• Curriculum and evaluation process should be designed keeping in mind the long term and short term goals of education.
  • Open choices should be available at every level of education from school to college and university.
  • Scope for personal interaction between teachers and students should be provided by the system
  • Selection and training of the teachers is a very important issue. Academic achievement is only a small indicator for success and efficiency of a teacher. Love for knowledge and concern and interest for the students are very important factors in making of a good and effective teacher.
  • Understanding about the self, society and one’s environment is important to keep us in touch with the ground realities and making our planning and actions more relevant to the needs of the people.
  • Disparities in the salaries should be minimized
  • There is a need to move towards a universal philosophy as M. K. Kaw ,secretary MHRD in his Kothari memorial leacture said “ today, philosophy has embroiled itself in the petty concerns of epistemology and lost sight of its larger task, namely, the guidance of humanity across the sea of existence------- this universal philosophy will be a science of spirituality which will try to harmonize the findings of all other sciences. It will also take the essence of the findings of all religions and teach a common, universal philosophy to the whole humanity.-------. As in all other branches of knowledge, humanity will be equally benefited by the scientists and practitioners of spirituality, wherever they might emerge on the face of the globe------- the science of spirituality that will thus be born will provide a credible basis for the propogation of human values. It is my firm belief that mere ethics can not stand on its own feet, without the foundation of spirituality”.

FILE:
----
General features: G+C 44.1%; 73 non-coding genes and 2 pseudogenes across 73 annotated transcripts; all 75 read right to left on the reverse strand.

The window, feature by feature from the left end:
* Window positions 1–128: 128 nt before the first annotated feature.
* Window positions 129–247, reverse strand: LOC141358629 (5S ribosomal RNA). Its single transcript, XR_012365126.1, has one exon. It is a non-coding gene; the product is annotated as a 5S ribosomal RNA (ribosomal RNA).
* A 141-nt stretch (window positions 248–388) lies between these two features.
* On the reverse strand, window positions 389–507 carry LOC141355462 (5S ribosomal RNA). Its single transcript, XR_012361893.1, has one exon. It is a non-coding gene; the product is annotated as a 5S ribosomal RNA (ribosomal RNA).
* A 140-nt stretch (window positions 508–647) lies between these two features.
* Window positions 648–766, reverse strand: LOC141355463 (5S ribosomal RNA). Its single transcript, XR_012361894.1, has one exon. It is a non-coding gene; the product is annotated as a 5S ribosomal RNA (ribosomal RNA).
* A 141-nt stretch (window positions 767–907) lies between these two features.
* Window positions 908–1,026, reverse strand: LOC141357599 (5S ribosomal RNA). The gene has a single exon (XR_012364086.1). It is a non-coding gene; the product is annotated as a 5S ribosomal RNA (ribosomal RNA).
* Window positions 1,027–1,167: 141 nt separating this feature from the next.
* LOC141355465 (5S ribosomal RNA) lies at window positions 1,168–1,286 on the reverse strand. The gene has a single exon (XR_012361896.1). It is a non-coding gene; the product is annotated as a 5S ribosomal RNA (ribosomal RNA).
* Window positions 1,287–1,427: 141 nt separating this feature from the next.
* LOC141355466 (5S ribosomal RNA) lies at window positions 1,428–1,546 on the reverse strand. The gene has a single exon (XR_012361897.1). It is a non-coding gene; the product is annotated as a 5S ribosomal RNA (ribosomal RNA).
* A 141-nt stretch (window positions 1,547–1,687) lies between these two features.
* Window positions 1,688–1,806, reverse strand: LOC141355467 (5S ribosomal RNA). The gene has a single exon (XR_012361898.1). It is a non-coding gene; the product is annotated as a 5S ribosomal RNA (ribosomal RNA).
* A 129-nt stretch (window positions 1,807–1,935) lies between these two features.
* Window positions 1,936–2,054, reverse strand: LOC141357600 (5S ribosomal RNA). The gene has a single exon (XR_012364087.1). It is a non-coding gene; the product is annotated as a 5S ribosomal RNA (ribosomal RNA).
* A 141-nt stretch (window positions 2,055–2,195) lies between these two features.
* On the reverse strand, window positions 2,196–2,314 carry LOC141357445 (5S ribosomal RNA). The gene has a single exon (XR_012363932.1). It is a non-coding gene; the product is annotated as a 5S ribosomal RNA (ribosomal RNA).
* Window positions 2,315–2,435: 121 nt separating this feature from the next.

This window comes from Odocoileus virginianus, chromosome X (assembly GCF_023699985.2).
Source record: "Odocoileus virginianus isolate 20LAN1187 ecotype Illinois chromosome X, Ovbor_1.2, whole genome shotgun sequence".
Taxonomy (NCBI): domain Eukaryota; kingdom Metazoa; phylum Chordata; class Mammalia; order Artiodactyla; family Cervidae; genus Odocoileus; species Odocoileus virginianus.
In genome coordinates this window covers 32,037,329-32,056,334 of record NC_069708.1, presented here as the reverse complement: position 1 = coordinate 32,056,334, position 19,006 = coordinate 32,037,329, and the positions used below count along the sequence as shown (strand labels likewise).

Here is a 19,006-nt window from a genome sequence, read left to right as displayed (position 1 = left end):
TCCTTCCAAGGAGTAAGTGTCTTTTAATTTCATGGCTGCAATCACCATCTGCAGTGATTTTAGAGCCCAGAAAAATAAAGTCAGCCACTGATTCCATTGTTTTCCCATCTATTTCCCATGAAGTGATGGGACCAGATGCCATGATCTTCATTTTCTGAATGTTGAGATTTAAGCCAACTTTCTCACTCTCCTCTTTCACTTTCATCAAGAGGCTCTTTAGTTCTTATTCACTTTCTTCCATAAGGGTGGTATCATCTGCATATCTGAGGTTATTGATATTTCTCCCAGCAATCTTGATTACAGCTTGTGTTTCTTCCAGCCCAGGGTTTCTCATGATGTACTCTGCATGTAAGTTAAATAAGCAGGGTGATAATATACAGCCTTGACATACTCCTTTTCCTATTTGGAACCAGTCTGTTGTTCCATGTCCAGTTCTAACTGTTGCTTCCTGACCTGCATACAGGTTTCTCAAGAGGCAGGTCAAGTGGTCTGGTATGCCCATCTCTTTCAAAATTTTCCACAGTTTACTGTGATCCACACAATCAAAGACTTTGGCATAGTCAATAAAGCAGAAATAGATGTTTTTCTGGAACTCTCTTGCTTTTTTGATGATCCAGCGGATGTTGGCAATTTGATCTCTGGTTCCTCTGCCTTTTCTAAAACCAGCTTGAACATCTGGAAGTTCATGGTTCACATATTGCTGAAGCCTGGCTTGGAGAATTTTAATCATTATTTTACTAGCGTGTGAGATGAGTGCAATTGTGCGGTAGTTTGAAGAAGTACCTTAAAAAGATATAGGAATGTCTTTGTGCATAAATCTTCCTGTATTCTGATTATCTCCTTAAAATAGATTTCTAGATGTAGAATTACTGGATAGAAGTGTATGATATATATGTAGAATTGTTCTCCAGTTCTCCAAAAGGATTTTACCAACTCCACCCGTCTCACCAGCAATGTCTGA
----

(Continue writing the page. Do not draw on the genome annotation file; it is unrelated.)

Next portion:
All this is not easy to happen. It requires a strong will and clear understanding of the human nature and goals of education. Mass education is the reality of our times yet we need to create spaces for everyone to grow in tune with one’s Swabhava. It is also unrealistic to forget that people need to earn their living and education plays a significant role in it. I do not see any contradiction here. The most important thing is what we are as persons whichever field we are working and that makes all the difference in rekindling the spark around us. Swami Vivekanand said “ if you have assimilated five ideas and made them your life and character, you have more education than any man who has got by heart a whole library”.